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In the Headlines

July 2012

New York Times (July 25)

Alone in the Void (opinion)
By Adam Frank

earth in spaceSometime this year Voyager 1, a probe sent from Earth 35 years ago, will cross a threshold no human-fashioned object has reached before. Passing through a sun-driven shock wave at the edge of the solar system, it will reach the icy dominions of interstellar space. Voyager is one of the fastest vessels we’ve ever blown out of Earth’s gravity well. Still, after three and a half decades of hyper-velocity spaceflight, it will take another 700 centuries for the craft to cross the distance to the nearest star.
Adam Frank, a professor of physics and astronomy at the University of Rochester, is the author of “About Time: Cosmology and Culture at the Twilight of the Big Bang” and a co-founder of NPR’s “13.7 Cosmos and Culture” blog.

U.S. News & World Report (July 30)

Abandoning PSA Screening Could Cost Lives: Study

“PSA testing, for all its pluses and minuses and all that … permits you to catch the disease earlier,” said lead researcher Dr. Edward Messing, chair of urology at the University of Rochester Medical Center in Rochester, N.Y. “These people are all going to die, they are going to die incredibly expensively and die miserably,” he said, referring to the many men whose diagnoses would be delayed by not testing. “I don’t know that all these people could be saved with PSA testing,” but many could, he added.  (Also Reported in: New Scientist, Fox News, CBS News, MSNBC, Mother Nature Network, Newsday, and others)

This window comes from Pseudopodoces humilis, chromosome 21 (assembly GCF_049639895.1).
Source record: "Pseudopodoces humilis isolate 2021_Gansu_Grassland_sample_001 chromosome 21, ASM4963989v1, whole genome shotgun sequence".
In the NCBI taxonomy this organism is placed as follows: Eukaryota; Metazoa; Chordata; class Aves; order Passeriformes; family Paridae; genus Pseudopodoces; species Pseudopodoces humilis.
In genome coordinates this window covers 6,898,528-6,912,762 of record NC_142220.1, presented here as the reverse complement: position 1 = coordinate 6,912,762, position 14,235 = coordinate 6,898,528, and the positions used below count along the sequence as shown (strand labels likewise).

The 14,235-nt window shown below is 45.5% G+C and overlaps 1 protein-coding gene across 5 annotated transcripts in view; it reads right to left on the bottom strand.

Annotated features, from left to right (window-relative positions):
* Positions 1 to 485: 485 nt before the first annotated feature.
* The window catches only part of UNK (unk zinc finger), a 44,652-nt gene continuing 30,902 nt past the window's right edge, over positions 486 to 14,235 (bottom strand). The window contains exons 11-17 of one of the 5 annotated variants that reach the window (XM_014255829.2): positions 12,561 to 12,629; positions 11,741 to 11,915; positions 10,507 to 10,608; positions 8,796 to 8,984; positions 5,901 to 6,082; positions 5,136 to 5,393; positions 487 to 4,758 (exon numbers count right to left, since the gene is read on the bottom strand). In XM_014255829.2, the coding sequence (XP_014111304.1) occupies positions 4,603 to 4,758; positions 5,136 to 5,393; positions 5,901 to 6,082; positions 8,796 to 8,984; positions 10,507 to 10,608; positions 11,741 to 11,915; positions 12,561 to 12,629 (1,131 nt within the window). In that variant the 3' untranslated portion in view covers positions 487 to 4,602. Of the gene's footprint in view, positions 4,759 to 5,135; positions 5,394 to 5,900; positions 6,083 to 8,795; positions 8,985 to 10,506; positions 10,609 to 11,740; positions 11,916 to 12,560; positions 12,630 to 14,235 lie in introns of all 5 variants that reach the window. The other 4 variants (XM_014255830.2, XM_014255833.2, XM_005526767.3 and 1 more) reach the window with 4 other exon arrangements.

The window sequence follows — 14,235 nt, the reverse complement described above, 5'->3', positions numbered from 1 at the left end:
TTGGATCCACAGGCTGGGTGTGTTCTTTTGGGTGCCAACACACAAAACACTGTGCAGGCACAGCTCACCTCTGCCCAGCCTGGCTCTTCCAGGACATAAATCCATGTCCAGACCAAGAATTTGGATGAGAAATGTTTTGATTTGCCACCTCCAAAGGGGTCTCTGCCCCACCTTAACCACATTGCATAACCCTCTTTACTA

BBC News (July 11)

Covach Talks about the Rolling Stones on BBC

Professor and the Chair of the Music Department at the University of Rochester, John Covach, appears on BBC News to discuss the significance and the staying power of the Rolling Stones, who are celebrating the 50th anniversary of their first concert in London.

ABC News (July 11)

Predicting the Course of Alzheimer’s

Cindi Braud remembers well the date when her husband was diagnosed: May 29, 2009. For her, it was a devastating revelation. “The first year of his diagnosis, I literally called every single drug trial in this country,” she said. “Everyone said, ‘I am so sorry for his diagnosis, but he’s too young for our study.’” What they did learn from doctors was that Jon has a very rare form of Alzheimer’s that is genetically transmitted. Dr. Anton Porsteinsson, a geriatric psychiatrist at the University of Rochester Medical Center, says that for experts in the field, the data released today “brings together findings that up until now we have been patching together.”  (Also Reported in: Yahoo! News)